I returned from Mexico City over 1 week ago and I haven't had time to talk about my trip. We took 4 young artists from Visual Element to paint a mural at the El Faro de Oriente as part of the Mexican Hip Hop Festival. The students had a bomb time but most importantly, they experienced what it was like to leave Oakland. Sophat has never been out of the country in his life, Kong has never left the Bay. For many of them, it was first time for alot of shit. Kong danced with a woman for the first time in his life. Three of them had never dined at an Italian restaurant. What was tight is that they all opened up and absorbed Mexican culture, and the loved it. We rode in the Metro everyday we painted all the way to Ixtapalapa, we were staying in el Centro Historico so that's like a 45 minute trip.
We had some crazy episodes throughout the whole trip too. It was as if everyday we had to go through some intense stuff. On one night, when we were kicking it with the Cuban rappers, Doble Filo, 11 of us got stuck in the elevator. That's after drinking a little bit. I almost lost my cool, fucken Mexican elevators don't buzz when they are filled to capacity. The oxygen was running out, or maybe I was just imagining that. I started to get nervous but I didn't want to lose my cool in front of the students. I needed to be strong in case one of them started to freak out. Anyway, we ended up getting out after damaging the elevator. On another day, Sophat got detained by the Metro police for taggin on the damn Metro. There was an undercover narc on board, juts our luck, and he saw Sophat taggin. We all got pulled out at the Zaragoza stop. He was about to get arrested. I had to lie and say he was a minor. I felt hella bad, I knew he fucked up, but damn, what the hell was Sophat going to do in jail in Mexico. The fool can't even speak Spanish. So after some begging and some sobs, they let us go. Whack!
The spot we were painting at was in the straight hood, near the projects. One day when were painting some fools started talking shit, like "What are you gringos doing here". Well, for one, we aint no gringos, all of us are immigrants or the kids of immigrants. But its' funny, we are considered Americans abroad. If only they knew how our communities get treated in this country. I do believe though that we do have to acknowledge we do have certain priviledge, so the fact that they talked shit didn't bug me so much. They did have some points. But the boys in our crew did not take it too well so a fight was bout to break out. Luckily, I talked some sense into Estria and he kicked back. We can't cause a scene in a place we are visiting, that's just not cool. Plus we are adults. So they let it go.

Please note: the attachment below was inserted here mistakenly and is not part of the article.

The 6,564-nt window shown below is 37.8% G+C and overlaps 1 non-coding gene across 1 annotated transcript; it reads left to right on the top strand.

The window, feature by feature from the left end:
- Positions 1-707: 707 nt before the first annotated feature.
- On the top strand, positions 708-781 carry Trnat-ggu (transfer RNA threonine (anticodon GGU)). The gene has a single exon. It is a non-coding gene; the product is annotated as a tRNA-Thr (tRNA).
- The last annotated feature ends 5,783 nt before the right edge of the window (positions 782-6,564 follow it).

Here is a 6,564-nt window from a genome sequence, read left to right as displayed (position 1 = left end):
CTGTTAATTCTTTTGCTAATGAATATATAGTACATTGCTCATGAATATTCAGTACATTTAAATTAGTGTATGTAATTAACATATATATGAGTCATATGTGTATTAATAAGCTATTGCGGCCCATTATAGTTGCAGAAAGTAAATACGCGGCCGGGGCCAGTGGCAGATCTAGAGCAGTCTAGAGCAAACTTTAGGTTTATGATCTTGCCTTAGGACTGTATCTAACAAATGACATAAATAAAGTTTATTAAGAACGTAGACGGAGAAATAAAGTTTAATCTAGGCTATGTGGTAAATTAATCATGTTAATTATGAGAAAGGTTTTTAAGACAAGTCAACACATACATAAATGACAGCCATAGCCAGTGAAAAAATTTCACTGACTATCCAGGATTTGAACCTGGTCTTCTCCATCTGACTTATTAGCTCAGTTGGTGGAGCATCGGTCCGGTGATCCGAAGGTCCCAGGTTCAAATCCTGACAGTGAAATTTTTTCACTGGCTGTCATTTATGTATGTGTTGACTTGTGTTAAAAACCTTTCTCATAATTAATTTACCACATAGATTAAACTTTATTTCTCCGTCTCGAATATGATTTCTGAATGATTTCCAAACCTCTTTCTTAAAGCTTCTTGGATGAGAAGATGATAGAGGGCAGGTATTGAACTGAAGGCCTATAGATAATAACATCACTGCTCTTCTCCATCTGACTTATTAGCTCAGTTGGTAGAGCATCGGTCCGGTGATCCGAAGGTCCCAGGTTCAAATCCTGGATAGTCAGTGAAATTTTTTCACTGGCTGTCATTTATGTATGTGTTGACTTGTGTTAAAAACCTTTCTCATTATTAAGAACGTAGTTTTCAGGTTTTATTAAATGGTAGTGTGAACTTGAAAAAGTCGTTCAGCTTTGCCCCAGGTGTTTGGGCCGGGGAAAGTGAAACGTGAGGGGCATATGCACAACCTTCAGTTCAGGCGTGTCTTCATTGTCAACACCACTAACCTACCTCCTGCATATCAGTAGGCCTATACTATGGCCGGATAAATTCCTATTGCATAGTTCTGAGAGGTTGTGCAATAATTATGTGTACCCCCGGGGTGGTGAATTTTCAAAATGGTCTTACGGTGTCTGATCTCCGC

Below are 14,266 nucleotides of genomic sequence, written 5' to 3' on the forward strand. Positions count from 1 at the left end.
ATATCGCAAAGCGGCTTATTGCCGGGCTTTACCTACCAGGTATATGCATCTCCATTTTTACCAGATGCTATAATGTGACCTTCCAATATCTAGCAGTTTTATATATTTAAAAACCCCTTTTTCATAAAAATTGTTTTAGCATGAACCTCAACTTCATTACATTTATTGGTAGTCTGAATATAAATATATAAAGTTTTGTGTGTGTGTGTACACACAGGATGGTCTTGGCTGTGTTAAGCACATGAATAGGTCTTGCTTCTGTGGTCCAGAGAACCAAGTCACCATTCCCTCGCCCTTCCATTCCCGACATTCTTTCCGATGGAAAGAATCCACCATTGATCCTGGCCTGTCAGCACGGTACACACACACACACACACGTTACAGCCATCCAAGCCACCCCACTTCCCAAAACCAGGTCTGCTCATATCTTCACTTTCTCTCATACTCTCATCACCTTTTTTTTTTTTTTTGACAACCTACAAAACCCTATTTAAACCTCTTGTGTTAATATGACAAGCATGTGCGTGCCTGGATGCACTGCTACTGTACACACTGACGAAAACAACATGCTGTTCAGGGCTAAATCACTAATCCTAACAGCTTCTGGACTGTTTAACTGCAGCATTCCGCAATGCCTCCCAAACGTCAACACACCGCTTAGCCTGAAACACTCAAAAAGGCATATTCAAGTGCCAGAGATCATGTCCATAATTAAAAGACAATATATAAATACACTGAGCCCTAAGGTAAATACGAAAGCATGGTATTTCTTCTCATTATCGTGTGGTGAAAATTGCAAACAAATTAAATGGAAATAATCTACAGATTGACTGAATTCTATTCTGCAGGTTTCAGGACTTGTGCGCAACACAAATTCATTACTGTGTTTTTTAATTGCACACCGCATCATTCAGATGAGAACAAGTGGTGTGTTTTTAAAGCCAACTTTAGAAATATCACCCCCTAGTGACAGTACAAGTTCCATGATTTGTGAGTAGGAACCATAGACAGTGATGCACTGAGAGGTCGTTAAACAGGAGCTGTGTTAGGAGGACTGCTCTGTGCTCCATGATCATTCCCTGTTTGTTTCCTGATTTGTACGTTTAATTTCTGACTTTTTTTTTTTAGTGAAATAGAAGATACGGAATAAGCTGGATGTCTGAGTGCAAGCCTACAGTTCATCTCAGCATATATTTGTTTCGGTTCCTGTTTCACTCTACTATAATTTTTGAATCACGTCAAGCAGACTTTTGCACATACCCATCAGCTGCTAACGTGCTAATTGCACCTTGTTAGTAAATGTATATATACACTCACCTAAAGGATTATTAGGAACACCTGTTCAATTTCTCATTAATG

On another day when we were painting, some dude was inhaling some crazy shit. Who knows what it was. But we had to stop painting and just shoot the shit with them, cause they were high as hell and we were worried they might try to jack us. You can see the video by clicking here. That brother on the far left just busted out laughing he was so high off whatever he was inhaling.
What was off the hook was Friday (Oct 8th) when the Mexican b-boys showed up and started just jamming near us as were painting. Sophat busted out with his breaking skills too and they had a jam. They all were feeling Sophat's style. It was incredibly mind-opening for Sophat and for all the Visual Element heads to see what hip hop in Mexico is like. It blew their mind that hip hop was so big. You can see the video of them breaking here. It's a large file so skip it if you don't a have high speed connection.
The mural looked super tight after we completed it. Alot of the Mexican youth were feeling it and we got a lot of love from everyone. El FARO is a unique place too, artists are always around doing their craft. They have workshops on silkscreening, capoiera, literature, guitar, paper mache, mc-ing, drawing, carpentry, paper-making, you name it. It's a dope environment and we got the opportunity to talk to folks everyday. Folks from the hood, you know, people that are struggling. It was the perfect place for us to be and for us to paint. The physical mural, the actual product was just one aspect of what we gained from this trip. This is really what being an artist for the people means, it means that you create beauty and infuse revolutionary culture into the grassroots community. On the day of the mural opening celebration, I explained the mural to the people that were gathered to celebrate with us. I explained that what this mural was about was people resisting the monster that is globalization and corporate dominance. The figures in the mural represented people from all parts of the world, we depicted Palestinians, Zapatistas, Middle-Easterners. And we depicted them walking towards victory. The top of the mural reads "Estamos en la misma lucha", translated that reads "We are in the same struggle."
What was also impressive to me was to see what I can create. Estria pushed me alot to paint, and I actually wasn't going to because I had to do so much logistical stuff. But once I started, I realized that I am born to paint. It was tight. I was nervous cause I've never painted my characters in that size. And I had limited materials to work with and we were all working under really crazy conditions. Rain, unstable ladders, high traffic, the spray paint was affecting all of us. There was limited access to everything but we had to make do. I'm really happy with how my character came out. You can see the entire mural process photos here. click here for mural pics
Sometime this week I will post some pics of us just chillin in Mexico.